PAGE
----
Le 19-sept.-07, à 11:56, Russell Standish a écrit :

> On Tue, Sep 18, 2007 at 04:23:58PM +0200, Bruno Marchal wrote:
>> OK. You know I like your little book as an introduction to the field,
>> but, as you have already acknowledge, there is some lack in rigor in
>> it, and it is not even clear if eventually you are of the ASSA type or
>> RSSA type, or if you accept comp or not. Use of Bayes and Prior, for
> I am clearly on the record, both in the book and also in the list
> archives as an "RSSA type".

I do not pretend the contrary. Only that it is not clear. (We have a 
problem of communcation I think, not more)

> As far as comp is concerned, I do not assume it, but accept it as a
> model of what's going on. See page 79 of my book.

This does not help, unless you take some conseq of comp as granted, 
like the reversal physics/number-theology, or a form of 
mathematicalism, etc.

I do consider that the discovery (by Babbage, Post, Church, Turing, 
...) of the Universal Machine is a major discovery of our time which 
changes almost all what has been thought about machine up to then. This 
is reflected in the computability theory, and I exploit those 
theoretical consequences.

>> example, is a symptom of ASSA type reasoning. Distinction between 1 
>> and
>> 3 person points of view is symptom of the RSSA type of reasoning, (and
>> favored with comp).
> Not if the prior were actually given by the observer erself.


> This is
> the main point of departure between Schmidhuber's and my approach.
>>> Not equivalent. Equivalent status. Assumption of the set of all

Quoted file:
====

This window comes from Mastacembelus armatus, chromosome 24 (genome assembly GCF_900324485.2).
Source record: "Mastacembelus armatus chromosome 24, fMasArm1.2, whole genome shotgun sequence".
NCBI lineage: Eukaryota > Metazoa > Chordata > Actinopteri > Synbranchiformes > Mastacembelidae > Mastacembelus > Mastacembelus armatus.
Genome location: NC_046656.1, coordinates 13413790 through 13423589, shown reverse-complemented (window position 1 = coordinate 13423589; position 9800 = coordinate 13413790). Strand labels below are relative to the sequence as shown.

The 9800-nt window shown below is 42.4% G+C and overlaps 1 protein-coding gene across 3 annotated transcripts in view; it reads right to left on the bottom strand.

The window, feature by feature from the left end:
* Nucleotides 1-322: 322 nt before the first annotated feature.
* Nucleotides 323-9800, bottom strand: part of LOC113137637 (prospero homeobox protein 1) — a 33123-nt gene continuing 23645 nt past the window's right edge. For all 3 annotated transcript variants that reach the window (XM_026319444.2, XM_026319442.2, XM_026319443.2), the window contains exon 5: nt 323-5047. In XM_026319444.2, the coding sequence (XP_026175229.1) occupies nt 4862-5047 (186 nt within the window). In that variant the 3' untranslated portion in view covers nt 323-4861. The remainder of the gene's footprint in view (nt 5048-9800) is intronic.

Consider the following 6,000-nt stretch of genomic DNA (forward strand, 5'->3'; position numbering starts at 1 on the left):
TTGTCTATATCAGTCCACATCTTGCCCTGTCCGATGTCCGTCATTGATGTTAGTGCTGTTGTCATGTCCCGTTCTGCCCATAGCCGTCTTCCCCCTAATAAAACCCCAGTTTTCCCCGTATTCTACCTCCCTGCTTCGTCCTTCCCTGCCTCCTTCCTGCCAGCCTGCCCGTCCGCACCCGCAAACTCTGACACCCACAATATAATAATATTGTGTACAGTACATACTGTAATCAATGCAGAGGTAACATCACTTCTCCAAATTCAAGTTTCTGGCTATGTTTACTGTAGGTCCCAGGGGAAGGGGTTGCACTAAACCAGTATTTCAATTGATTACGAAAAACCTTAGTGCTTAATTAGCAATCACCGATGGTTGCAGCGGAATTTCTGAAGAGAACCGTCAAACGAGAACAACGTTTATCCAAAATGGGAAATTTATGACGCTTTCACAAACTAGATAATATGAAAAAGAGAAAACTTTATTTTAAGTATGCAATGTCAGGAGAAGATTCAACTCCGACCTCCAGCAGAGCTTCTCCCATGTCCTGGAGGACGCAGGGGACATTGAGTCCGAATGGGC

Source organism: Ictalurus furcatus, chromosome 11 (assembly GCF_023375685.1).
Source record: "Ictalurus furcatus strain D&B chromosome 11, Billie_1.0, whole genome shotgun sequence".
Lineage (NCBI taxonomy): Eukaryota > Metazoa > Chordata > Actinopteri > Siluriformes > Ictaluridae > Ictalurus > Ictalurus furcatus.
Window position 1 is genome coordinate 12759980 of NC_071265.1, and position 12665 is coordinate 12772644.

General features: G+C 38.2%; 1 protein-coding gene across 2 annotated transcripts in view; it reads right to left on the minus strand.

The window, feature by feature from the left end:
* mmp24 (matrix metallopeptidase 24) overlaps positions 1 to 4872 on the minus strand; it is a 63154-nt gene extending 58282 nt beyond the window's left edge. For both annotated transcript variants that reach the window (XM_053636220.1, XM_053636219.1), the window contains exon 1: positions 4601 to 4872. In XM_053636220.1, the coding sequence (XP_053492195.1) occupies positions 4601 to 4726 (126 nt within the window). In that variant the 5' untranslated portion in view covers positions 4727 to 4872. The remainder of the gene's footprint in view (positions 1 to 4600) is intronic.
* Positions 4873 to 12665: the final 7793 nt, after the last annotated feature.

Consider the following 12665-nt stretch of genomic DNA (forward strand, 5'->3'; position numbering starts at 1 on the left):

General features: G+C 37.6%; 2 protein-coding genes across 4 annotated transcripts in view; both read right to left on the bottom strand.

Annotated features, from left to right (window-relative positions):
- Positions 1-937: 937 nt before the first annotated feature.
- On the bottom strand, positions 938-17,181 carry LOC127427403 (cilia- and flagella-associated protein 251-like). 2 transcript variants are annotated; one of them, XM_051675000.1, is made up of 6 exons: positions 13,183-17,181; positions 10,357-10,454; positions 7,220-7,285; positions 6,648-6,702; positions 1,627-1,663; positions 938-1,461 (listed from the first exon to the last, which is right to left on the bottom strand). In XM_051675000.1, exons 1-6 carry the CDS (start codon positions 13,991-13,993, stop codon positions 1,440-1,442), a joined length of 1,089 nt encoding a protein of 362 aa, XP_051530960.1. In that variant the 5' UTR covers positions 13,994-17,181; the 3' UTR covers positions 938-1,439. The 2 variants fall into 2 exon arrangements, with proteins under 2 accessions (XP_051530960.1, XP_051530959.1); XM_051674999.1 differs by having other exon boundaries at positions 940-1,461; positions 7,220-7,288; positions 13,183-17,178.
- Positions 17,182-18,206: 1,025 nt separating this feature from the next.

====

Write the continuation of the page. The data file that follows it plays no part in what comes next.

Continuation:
>>> infinite strings plays the same role as your assumption of
>>> arithmetical realism, and that is of the ontological background.
>> I don't know. Let us fix a simple alphabet: {0, 1}. Then an infinite
>> string like
>>    111101000100111000000010100101100001101001 ..... (infinite on the
>> right) can be seen as the chracteristic function of a subset of N (the
>> first 1 in the string means then that 0 is in the set,, the second one
>> that 1 is in the set etc. The resulting set is
>>   {0, 1, 2, 3, 5, 9, 12, 13, 14, 22, 24, 27, 29, 34, 35, 37, 40, ...}
>> So there is a bijection between the set of infinite strings on the
>> {0,1} alphabet, and the subset of N. So without putting any
>> extra-stcruture on the set of infinite strings, you could as well have
>> taken as basic in your ontology the set of subset of N, written  P(N).
>> Now, such a set is not even nameable in any first order theory. In a
>> first order theory of those strings you will get something equivalent
>> to Tarski theory of Real: very nice but below the turing world: the
>> theory is complete and decidable and cannot be used for a theory of
>> everything (there is no natural numbers definable in such theories).
>>  From this I can deduce that your intuition relies on second order
>> arithmetic or analysis (and this is confirmed by the way you introduce
>> time). But then this again is really a strong assumption, far stronger
>> than arithmetical realism.
> Stronger in what sense?

In the syntactical, or proof-theoretical sense. A theory A is stronger 
than a theory B if A proves all theorems of B.
The set of theorems of B is included in the set of theorems of A. For 
example PA is stronger (in that sense) than ROBINSON. (ROBINSON is PA 
without the induction axioms).
Another example: QM + physical collapse is stronger than pure QM.
Caution: if a theory A is syntactically stronger than B, then B is 
semantically stronger than A. Given that A has more axioms, it will 
have less models. It is like in algebra: a big set of equations has 
less solution than a little one. Syntax (theory+proof) and Semantics 
(mathematical models) are in a sort of Galois correspondence: the more 
you have axioms (the richer in theorems your theory is), the less you 
have models.

> I have only assumed just enough to make sense
> of the notion of complexity.

I still don't know if you take "all the strings" in some first order 
logical setting (in which case it will be not enough for defining a